A unique combination of a sequencer, graphic design and word processor that produces printed music. Notation software programs vary in complexity from simple versions for creating “lead sheets” for pop songs to full-featured programs that are capable of visually representing the extreme notation needs of contemporary orchestral and choral scores.
It’s important to understand the difference between the “staff view” and printing options offered by many sequencers and the output of notation software. Think of a sequencer this way: it is optimized to make your music sound exactly the way you want it to sound. This includes note durations that are exactly what you want them to be, instrument pitches that play in “concert” key, rather than the actual transposition of, say, a saxophone, and intricate rhythms. The staff or score view of most sequencers attempts to notate all of these in the most literal fashion; i.e. that quick brass stab might appear as a 32nd note followed by a string of 32nd rests. Or bass guitar notes appear in the octave in which they sound, rather than transposed up an octave as they normally appear on paper. Further, few sequencer print functions adequately handle special musical instructions such as crescendos, accelerandos, or other performance instructions.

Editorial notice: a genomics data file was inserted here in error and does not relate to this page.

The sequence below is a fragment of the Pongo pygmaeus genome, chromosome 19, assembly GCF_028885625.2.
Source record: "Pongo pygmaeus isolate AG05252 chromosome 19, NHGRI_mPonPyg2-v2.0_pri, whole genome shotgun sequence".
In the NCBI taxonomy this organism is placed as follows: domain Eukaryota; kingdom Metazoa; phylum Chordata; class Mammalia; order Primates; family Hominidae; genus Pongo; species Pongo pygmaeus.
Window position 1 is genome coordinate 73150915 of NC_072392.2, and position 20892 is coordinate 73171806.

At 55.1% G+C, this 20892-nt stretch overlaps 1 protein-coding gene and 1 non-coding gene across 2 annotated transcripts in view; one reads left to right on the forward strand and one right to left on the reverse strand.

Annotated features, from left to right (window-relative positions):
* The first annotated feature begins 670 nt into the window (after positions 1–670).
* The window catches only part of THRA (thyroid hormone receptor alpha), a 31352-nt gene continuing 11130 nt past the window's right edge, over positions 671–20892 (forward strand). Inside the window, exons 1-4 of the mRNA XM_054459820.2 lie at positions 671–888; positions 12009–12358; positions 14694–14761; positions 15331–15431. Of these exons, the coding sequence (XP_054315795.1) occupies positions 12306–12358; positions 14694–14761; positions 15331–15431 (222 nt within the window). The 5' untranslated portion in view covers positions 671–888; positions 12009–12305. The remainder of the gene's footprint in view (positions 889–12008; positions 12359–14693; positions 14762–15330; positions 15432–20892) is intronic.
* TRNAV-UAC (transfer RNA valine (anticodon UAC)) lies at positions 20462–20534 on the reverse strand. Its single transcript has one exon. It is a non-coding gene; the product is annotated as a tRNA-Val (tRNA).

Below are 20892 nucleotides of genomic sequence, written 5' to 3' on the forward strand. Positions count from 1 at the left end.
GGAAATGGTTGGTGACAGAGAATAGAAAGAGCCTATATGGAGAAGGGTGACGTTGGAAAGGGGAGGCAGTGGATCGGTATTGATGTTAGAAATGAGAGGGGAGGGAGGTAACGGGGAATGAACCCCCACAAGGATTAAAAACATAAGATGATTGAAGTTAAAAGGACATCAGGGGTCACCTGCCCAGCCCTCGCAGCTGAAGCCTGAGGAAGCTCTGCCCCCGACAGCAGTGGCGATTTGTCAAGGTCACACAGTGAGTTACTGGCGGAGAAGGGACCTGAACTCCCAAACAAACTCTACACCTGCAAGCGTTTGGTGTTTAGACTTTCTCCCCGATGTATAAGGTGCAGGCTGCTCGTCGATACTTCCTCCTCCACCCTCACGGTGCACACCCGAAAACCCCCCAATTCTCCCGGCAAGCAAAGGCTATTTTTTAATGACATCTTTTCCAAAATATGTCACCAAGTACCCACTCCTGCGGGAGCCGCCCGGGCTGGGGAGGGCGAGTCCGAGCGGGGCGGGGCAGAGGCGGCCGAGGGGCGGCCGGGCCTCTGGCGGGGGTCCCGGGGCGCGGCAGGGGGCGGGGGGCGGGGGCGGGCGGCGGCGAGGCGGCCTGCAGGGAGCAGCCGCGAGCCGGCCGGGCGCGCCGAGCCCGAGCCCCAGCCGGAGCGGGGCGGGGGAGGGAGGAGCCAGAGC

Notation programs, on the other hand, are optimized to make your music look the way it should to make sense to musicians reading the parts. It allows you to insert articulations, grace notes, dynamics changes such as “hairpins” that indicate crescendos and decrescendos, and much more. It thinks the way musicians who read music think. The brass stab example above would likely be notated as a quarter note with a dot above its head to tell the players that the note is short. Most notation software also has enhanced lyric-entry capability that allows positioning lyrics under the correct notes, plus special fonts that help distinguish musical instructions about tempo, volume and other matters.
Prior to the development of computers and printers with sophisticated graphics capability almost all printed music was hand-copied or engraved. Now notation software is so common that little printed music, other than archival copies of classical music and some jazz and popular “fake books,” exist in engraved form. In fact, Warner-Chappell, the world’s largest publisher of print music, employs thousands of freelance music copyists with the stipulation that they all use Finale, a common notation program.